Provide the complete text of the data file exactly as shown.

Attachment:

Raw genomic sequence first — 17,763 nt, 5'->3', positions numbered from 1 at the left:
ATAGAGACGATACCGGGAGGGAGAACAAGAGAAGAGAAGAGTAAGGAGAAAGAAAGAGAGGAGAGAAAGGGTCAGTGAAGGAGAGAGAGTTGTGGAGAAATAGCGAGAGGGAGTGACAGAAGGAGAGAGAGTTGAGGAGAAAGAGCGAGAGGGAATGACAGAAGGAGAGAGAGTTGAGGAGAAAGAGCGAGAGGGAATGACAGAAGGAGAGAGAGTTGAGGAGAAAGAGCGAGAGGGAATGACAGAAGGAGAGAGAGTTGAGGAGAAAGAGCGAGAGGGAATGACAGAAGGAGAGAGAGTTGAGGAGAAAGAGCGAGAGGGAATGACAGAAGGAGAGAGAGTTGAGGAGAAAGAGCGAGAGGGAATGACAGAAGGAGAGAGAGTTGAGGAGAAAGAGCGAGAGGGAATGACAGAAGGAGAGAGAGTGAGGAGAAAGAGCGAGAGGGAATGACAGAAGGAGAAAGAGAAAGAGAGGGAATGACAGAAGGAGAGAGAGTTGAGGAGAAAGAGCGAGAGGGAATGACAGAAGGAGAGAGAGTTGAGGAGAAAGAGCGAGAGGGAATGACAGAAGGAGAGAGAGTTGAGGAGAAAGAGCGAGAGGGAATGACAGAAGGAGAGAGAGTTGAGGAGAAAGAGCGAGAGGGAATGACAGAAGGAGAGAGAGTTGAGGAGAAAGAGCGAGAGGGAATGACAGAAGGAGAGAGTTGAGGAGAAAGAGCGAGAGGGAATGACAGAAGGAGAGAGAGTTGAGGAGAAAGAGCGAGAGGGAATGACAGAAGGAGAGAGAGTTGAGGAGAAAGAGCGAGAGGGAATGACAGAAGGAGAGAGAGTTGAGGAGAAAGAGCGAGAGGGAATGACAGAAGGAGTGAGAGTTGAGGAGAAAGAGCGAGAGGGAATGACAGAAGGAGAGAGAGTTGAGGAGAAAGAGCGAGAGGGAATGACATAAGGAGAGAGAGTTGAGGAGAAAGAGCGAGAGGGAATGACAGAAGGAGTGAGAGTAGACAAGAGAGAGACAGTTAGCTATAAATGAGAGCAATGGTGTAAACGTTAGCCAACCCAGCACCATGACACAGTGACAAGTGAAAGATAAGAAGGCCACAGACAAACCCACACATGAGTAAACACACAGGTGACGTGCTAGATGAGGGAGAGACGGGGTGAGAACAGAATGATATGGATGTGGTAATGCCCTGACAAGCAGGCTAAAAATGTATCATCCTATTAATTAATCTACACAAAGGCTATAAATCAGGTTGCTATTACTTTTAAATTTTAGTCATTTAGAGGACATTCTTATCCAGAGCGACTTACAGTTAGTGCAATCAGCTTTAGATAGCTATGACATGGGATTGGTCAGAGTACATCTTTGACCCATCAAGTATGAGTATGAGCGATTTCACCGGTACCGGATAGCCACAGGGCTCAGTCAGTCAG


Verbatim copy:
Raw genomic sequence first — 17,763 nt, 5'->3', positions numbered from 1 at the left:
ATAGAGACGATACCGGGAGGGAGAACAAGAGAAGAGAAGAGTAAGGAGAAAGAAAGAGAGGAGAGAAAGGGTCAGTGAAGGAGAGAGAGTTGTGGAGAAATAGCGAGAGGGAGTGACAGAAGGAGAGAGAGTTGAGGAGAAAGAGCGAGAGGGAATGACAGAAGGAGAGAGAGTTGAGGAGAAAGAGCGAGAGGGAATGACAGAAGGAGAGAGAGTTGAGGAGAAAGAGCGAGAGGGAATGACAGAAGGAGAGAGAGTTGAGGAGAAAGAGCGAGAGGGAATGACAGAAGGAGAGAGAGTTGAGGAGAAAGAGCGAGAGGGAATGACAGAAGGAGAGAGAGTTGAGGAGAAAGAGCGAGAGGGAATGACAGAAGGAGAGAGAGTTGAGGAGAAAGAGCGAGAGGGAATGACAGAAGGAGAGAGAGTGAGGAGAAAGAGCGAGAGGGAATGACAGAAGGAGAAAGAGAAAGAGAGGGAATGACAGAAGGAGAGAGAGTTGAGGAGAAAGAGCGAGAGGGAATGACAGAAGGAGAGAGAGTTGAGGAGAAAGAGCGAGAGGGAATGACAGAAGGAGAGAGAGTTGAGGAGAAAGAGCGAGAGGGAATGACAGAAGGAGAGAGAGTTGAGGAGAAAGAGCGAGAGGGAATGACAGAAGGAGAGAGAGTTGAGGAGAAAGAGCGAGAGGGAATGACAGAAGGAGAGAGTTGAGGAGAAAGAGCGAGAGGGAATGACAGAAGGAGAGAGAGTTGAGGAGAAAGAGCGAGAGGGAATGACAGAAGGAGAGAGAGTTGAGGAGAAAGAGCGAGAGGGAATGACAGAAGGAGAGAGAGTTGAGGAGAAAGAGCGAGAGGGAATGACAGAAGGAGTGAGAGTTGAGGAGAAAGAGCGAGAGGGAATGACAGAAGGAGAGAGAGTTGAGGAGAAAGAGCGAGAGGGAATGACATAAGGAGAGAGAGTTGAGGAGAAAGAGCGAGAGGGAATGACAGAAGGAGTGAGAGTAGACAAGAGAGAGACAGTTAGCTATAAATGAGAGCAATGGTGTAAACGTTAGCCAACCCAGCACCATGACACAGTGACAAGTGAAAGATAAGAAGGCCACAGACAAACCCACACATGAGTAAACACACAGGTGACGTGCTAGATGAGGGAGAGACGGGGTGAGAACAGAATGATATGGATGTGGTAATGCCCTGACAAGCAGGCTAAAAATGTATCATCCTATTAATTAATCTACACAAAGGCTATAAATCAGGTTGCTATTACTTTTAAATTTTAGTCATTTAGAGGACATTCTTATCCAGAGCGACTTACAGTTAGTGCAATCAGCTTTAGATAGCTATGACATGGGATTGGTCAGAGTACATCTTTGACCCATCAAGTATGAGTATGAGCGATTTCACCGGTACCGGATAGCCACAGGGCTCAGTCAGTCAG